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photographer E-Yaji.
The Mary and George Bloch Collection: Part VII  
Sotheby's, Hong Kong, 26 November 2013: Lot 40 

Lot 40

Lot 40
Treasury 3, no. 402 (‘The Fossilized Forest in Winter’)
HK$100,000

Fossiliferous limestone; adequately but not extensively hollowed, with a flat lip and deeply recessed concave foot surrounded by a protruding rounded footrim
1750–1880
Height: 6.72 cm
Mouth/lip: 0.68/1.91 cm
Stopper: turquoise; coral finial; glass collar

Provenance:
Sotheby’s, London, 23 March 1988, lot 125
Robert Kleiner (1992)

Published:
Kleiner, Yang, and Shangraw 1994, no. 247
Treasury 3, no. 402

Exhibited:
Hong Kong Museum of Art, March–June 1994
National Museum, Singapore, November 1994–February 1995

This unusual piece of material is both fossiliferous and conglomerate, including what appear to be pebbles of limestone, although the pebbles themselves have some fossiliferous material in them. Whatever quirk of geological circumstance settled pebbles of already fossiliferous material into the sediment, it was fortuitous for us. The result is one of the more spectacular stones in the range.
The broad, pale patch on one side appears to be coralline. Under close examination, the solid mass of cells created by the coral polyp is clearly visible.
This broad sweep of different colour and texture is powerfully placed at a diagonal on one side, providing a strong focus for any representational interpretation. It acts rather powerfully as a mountain torrent, gushing out from between rocks, perhaps the spring-source of a mountain stream. It could also be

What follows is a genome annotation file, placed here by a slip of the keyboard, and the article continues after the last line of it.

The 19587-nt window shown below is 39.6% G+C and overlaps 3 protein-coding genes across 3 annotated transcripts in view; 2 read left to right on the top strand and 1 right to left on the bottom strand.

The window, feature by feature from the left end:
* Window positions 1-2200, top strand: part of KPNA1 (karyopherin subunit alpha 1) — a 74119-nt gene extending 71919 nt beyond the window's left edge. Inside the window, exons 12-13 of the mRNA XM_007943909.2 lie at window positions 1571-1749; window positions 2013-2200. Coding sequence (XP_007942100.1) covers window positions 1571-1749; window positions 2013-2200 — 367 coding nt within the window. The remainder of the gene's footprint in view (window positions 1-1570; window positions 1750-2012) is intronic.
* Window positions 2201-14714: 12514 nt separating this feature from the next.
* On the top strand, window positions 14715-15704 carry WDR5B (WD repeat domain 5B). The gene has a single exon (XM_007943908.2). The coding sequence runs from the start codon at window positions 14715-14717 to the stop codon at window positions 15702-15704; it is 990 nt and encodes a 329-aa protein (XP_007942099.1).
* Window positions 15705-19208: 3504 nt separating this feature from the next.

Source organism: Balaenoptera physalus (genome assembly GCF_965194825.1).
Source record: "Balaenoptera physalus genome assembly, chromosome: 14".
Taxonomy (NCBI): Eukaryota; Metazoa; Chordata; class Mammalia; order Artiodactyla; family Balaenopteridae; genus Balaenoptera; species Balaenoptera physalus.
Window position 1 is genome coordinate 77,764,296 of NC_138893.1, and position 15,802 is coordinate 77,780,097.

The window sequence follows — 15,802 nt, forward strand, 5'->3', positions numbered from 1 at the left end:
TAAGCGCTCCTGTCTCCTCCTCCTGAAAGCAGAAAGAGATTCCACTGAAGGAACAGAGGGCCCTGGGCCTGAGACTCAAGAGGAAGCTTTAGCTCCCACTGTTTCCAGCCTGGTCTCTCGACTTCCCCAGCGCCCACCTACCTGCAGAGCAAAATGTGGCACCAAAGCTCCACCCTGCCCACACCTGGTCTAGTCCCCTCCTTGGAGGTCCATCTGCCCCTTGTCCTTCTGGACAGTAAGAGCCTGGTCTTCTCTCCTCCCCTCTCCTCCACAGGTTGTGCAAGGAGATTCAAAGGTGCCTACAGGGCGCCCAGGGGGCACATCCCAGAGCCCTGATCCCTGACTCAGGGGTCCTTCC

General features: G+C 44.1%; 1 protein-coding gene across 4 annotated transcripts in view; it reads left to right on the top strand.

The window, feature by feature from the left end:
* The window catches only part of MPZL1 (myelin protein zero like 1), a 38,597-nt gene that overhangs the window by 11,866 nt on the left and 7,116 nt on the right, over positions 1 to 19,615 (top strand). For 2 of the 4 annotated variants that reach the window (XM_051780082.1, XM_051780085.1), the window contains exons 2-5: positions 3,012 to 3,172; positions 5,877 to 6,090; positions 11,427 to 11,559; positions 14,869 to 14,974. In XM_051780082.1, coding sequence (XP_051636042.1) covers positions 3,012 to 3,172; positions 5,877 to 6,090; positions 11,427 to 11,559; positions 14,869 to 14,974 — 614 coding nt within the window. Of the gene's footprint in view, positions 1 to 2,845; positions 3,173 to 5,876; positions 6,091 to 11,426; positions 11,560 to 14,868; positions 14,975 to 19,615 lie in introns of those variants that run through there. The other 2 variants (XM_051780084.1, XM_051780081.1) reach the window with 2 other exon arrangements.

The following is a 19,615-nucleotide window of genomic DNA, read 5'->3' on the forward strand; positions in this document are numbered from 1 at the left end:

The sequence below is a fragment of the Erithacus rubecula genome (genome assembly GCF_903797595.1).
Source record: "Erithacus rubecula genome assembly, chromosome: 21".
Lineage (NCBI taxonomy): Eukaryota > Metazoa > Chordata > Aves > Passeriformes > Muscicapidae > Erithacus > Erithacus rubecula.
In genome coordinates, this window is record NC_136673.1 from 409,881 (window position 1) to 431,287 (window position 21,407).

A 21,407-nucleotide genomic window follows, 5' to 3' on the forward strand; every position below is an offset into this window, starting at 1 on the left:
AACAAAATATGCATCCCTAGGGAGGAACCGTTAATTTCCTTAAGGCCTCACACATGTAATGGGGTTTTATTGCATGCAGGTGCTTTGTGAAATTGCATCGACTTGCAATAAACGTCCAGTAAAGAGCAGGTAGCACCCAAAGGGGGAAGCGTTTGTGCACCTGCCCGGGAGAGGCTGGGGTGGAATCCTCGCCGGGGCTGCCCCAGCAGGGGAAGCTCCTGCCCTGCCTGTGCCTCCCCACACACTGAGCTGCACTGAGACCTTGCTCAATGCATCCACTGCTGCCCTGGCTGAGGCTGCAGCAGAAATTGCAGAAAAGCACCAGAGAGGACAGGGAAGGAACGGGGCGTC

read as a small pond in the mountains. Either interpretation allows nearby dark shapes to be read as a seated figure in a variety of different ways. The more jumbled shapes on the other main side act as the standard for any conglomerate of water running in a boulder-strewn river-bed, but other interpretations are also possible, several of them involving figure subjects, although one easily grasped and powerful image emerges if one reads the white space as the trunks and branches of trees and the dark space as foliage or, if winter trees, the distance.

There are Chinese precedents for reading such images in the patterns of stones. In his Yonglu xianjie (on which see Richard John Lynn’s introduction in JICSBS, Summer 1995), Zhao Zhiqian wrote

Jinzhou and all other kinds of stones sometimes have formed inside them landscapes and human figures that are very lifelike and realistic. They are engendered by a response to qi; although [such stones] are not easy to find, this is not a strange phenomenon.

Qi is often translated ‘vital spirit’; in various other works we find everything from parasitic plants on trees to emperors being engendered or born as a response to qi, which explains why the nineteenth-century scholar does not find these mineral landscapes and human figures strange or weird; they are part of a cosmic flow of energy.

 

This is not the Sotheby’s sale catalogue. This is a product of Hugh Moss for the purposes of this website. For the catalogue details please refer to Sotheby’s website or request a copy of a printed sale catalogue from Sotheby’s.

 

Easy link to this page: http://www.e-yaji.com/auction/photo.php?photo=1708&exhibition=12&ee_lang=eng


  
  

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Hugh Moss |